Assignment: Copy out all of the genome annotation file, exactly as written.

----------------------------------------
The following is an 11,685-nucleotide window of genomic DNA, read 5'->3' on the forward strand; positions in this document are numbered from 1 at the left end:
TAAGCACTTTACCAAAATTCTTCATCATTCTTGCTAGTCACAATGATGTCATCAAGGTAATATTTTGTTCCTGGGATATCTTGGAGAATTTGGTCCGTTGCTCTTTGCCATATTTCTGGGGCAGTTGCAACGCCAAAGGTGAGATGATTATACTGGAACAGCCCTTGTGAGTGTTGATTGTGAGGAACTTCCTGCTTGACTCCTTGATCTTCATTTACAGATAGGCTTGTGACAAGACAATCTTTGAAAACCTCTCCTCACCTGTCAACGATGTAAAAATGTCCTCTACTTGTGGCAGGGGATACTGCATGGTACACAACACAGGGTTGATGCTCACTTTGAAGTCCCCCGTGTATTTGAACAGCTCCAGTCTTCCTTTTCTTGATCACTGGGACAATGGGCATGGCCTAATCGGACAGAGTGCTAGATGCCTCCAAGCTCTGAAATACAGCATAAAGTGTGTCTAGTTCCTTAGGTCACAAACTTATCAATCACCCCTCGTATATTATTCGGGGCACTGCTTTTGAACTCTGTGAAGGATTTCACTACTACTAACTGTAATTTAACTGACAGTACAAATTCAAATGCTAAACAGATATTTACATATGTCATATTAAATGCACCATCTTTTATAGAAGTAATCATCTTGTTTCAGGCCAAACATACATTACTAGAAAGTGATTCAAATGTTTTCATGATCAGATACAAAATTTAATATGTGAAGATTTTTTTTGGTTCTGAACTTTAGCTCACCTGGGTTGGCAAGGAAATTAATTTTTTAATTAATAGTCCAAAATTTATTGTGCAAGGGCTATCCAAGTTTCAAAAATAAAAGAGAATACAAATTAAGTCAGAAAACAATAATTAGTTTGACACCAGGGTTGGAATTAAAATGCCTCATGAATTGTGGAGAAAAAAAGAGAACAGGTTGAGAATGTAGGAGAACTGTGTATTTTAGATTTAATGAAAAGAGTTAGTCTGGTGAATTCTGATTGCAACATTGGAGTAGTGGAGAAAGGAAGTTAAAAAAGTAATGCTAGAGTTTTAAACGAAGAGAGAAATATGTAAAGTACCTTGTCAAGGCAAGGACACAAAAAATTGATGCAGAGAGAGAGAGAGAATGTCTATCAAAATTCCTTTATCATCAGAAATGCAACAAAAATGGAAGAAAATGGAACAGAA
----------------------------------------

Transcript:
The following is an 11,685-nucleotide window of genomic DNA, read 5'->3' on the forward strand; positions in this document are numbered from 1 at the left end:
TAAGCACTTTACCAAAATTCTTCATCATTCTTGCTAGTCACAATGATGTCATCAAGGTAATATTTTGTTCCTGGGATATCTTGGAGAATTTGGTCCGTTGCTCTTTGCCATATTTCTGGGGCAGTTGCAACGCCAAAGGTGAGATGATTATACTGGAACAGCCCTTGTGAGTGTTGATTGTGAGGAACTTCCTGCTTGACTCCTTGATCTTCATTTACAGATAGGCTTGTGACAAGACAATCTTTGAAAACCTCTCCTCACCTGTCAACGATGTAAAAATGTCCTCTACTTGTGGCAGGGGATACTGCATGGTACACAACACAGGGTTGATGCTCACTTTGAAGTCCCCCGTGTATTTGAACAGCTCCAGTCTTCCTTTTCTTGATCACTGGGACAATGGGCATGGCCTAATCGGACAGAGTGCTAGATGCCTCCAAGCTCTGAAATACAGCATAAAGTGTGTCTAGTTCCTTAGGTCACAAACTTATCAATCACCCCTCGTATATTATTCGGGGCACTGCTTTTGAACTCTGTGAAGGATTTCACTACTACTAACTGTAATTTAACTGACAGTACAAATTCAAATGCTAAACAGATATTTACATATGTCATATTAAATGCACCATCTTTTATAGAAGTAATCATCTTGTTTCAGGCCAAACATACATTACTAGAAAGTGATTCAAATGTTTTCATGATCAGATACAAAATTTAATATGTGAAGATTTTTTTTGGTTCTGAACTTTAGCTCACCTGGGTTGGCAAGGAAATTAATTTTTTAATTAATAGTCCAAAATTTATTGTGCAAGGGCTATCCAAGTTTCAAAAATAAAAGAGAATACAAATTAAGTCAGAAAACAATAATTAGTTTGACACCAGGGTTGGAATTAAAATGCCTCATGAATTGTGGAGAAAAAAAGAGAACAGGTTGAGAATGTAGGAGAACTGTGTATTTTAGATTTAATGAAAAGAGTTAGTCTGGTGAATTCTGATTGCAACATTGGAGTAGTGGAGAAAGGAAGTTAAAAAAGTAATGCTAGAGTTTTAAACGAAGAGAGAAATATGTAAAGTACCTTGTCAAGGCAAGGACACAAAAAATTGATGCAGAGAGAGAGAGAGAATGTCTATCAAAATTCCTTTATCATCAGAAATGCAACAAAAATGGAAGAAAATGGAACAGAA